Weight of a Human Heart
Twelve Stories (Bearsden Press, 1966)
My mother, Margaret Hately, was a short-story writer. In the few photographs I have of her she is carrying a book, holding it against her chest as if she were suckling it. There are no photographs of my father. My mother destroyed them when he left her, a month before I was born. I only know him from the parts of him she put in her stories a limp, a way of reading the newspaper at arm's length. Whilst my mother wrote, my father was made of words.
When I was a child, I loved to watch my mother writing. She would sit at her scarred wooden desk under the stained-glass window in the hallway, the sunlight harlequinning the paper before her. Even now I see the top third of any page in a book as green, the middle blue, and the lower third as yellow. As she wrote, she would keep a cigarette burning in the ashtray at her elbow, occasionally blowing great smoky O's into the air. At these times I knew not to bother her. I liked to paint, and she never minded the mess as long as I was quiet. In my childish pictures my mother had eleven fingers, one of them being the pen she always held in her right hand. The morning was for writing and the afternoon for reading. She preferred dead authors to living ones; she wasn't as jealous of them. Still, she would weigh a book in the kitchen scales before reading it. 'Any book that weighs more than half a kilo isn't worth the trouble,' she said.
I learned very early that my name, Barbara, comes from the Greek word for foreigner. It's onomatopoeic, suggesting how the Greeks perceived the sound of other languages. Bar-bar-bar. My mother would often shake her head and say, 'Just because you're called Barbara doesn't mean you have to talk nonsense.' My father had chosen the name. Sometimes my mother would say to me, 'You look just like him,' but I never knew if this pleased her. I think she resented that my father had written half of me. He was killed in an industrial accident when I was six months old, and since he and my mother had never divorced, she received the compensation. With this money she was able to buy a five-acre block (her 'Writer's Block,' she called it) half an hour from Newcastle, and she built a house there, with lots of rooms and cupboards and hallways and bookshelves. There were so many places for hiding and eavesdropping, it might have been designed to stage Shakespeare's plays.
The Writer's Block was surrounded by a barbed-wire fence and had a large, untidy garden. Every day before dinner the two of us would do some weeding. I would happily pull up any green thing I saw, but my mother used some method I could never determine, taking a weed here, leaving one there. It was almost as if she were editing the garden. After dinner she would inspect my clothes to see if anything had been torn during the day, and I would stare at her eyes, which were a striking blue. The only make-up she wore was heavy black eyeliner. With her pencil, she would go over the lines again and again. Since she refused to learn how to sew, and hated to shop, she would buy all our clothes through the post. If I needed shoes, she would make me stand on top of an old, opened novel, then draw around my feet, cut around the tracing and send the footprints off to a shop in Sydney. The new shoes would arrive a few days later.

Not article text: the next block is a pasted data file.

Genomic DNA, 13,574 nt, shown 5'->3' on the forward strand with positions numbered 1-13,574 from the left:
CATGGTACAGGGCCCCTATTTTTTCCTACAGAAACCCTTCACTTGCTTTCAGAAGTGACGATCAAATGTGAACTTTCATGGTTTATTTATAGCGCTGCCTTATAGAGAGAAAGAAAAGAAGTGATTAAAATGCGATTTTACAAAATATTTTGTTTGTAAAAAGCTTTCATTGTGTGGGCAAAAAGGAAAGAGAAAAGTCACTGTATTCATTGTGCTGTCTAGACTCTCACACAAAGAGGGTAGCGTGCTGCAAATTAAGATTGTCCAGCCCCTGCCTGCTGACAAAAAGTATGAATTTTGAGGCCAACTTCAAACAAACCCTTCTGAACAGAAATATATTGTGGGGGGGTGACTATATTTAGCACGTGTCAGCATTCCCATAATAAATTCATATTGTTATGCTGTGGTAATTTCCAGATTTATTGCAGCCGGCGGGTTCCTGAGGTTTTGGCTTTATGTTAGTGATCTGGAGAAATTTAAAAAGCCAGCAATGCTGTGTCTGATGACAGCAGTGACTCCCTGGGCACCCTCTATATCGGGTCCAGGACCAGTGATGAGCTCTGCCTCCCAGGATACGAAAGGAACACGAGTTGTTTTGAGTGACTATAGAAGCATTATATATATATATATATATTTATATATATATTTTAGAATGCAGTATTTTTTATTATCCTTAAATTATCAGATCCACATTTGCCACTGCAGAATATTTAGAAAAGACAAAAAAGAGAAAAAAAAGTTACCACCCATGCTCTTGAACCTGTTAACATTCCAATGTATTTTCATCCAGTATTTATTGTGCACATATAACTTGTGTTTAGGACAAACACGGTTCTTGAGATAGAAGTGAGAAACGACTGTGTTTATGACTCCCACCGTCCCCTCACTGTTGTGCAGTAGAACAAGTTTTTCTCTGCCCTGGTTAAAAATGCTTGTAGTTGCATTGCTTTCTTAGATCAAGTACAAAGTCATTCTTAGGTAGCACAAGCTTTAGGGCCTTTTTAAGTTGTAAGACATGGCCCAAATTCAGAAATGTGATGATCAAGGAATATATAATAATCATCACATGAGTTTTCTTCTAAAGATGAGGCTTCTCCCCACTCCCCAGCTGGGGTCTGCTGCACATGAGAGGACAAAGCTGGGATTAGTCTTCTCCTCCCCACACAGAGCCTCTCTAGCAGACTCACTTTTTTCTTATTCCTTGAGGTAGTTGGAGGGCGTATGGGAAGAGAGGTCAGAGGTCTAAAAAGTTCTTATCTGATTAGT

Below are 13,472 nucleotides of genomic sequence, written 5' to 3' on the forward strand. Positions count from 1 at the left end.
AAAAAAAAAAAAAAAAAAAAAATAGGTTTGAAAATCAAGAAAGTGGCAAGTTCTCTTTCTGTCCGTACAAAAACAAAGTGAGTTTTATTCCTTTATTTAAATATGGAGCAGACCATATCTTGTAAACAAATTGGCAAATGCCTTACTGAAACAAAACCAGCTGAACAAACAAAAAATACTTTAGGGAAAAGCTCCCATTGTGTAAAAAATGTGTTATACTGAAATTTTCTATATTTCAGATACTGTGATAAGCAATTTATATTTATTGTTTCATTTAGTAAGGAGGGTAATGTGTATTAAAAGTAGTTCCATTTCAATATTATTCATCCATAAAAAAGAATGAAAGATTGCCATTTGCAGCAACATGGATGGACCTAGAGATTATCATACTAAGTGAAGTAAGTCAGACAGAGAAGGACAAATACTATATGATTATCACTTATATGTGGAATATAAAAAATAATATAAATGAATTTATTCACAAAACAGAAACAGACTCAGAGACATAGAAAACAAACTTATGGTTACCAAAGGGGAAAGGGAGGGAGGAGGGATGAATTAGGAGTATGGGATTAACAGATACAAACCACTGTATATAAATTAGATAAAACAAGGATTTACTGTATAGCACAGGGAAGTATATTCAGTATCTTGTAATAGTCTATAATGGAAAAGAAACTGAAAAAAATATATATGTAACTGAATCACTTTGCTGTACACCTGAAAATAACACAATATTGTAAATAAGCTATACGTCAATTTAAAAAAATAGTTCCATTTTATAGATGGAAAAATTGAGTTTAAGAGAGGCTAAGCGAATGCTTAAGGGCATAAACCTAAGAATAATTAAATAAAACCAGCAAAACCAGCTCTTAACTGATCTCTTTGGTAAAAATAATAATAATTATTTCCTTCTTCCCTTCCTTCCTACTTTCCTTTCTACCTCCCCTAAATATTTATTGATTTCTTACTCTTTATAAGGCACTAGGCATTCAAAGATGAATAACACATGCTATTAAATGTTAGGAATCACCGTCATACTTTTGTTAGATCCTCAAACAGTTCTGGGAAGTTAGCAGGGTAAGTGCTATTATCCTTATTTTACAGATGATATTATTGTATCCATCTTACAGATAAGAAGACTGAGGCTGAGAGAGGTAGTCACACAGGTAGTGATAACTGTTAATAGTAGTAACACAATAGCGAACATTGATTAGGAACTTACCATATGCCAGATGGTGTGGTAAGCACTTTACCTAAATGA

At bedtime my mother would lie beside me, and instead of 'The Three Bears' or 'Rumpelstiltskin', she would read aloud the story she had been working on that day, making corrections as she went along. Drifting into sleep, I listened to the stories in her first collection many times. When she wasn't at her desk, she was always making notes. I heard from one aunt that my mother had been writing about childbirth even as my head was crowning. She wrote ideas on cigarette packets, newspapers, even in the fog on the window. She would often forget where she had written something and then we would both search the house for hours, examining every scrap of paper we could find.
Excerpted from The Weight of a Human Heart by Ryan O'Neill. Copyright © 2013 by Ryan O'Neill. Excerpted by permission of St. Martin's Press. All rights reserved. No part of this excerpt may be reproduced or reprinted without permission in writing from the publisher.
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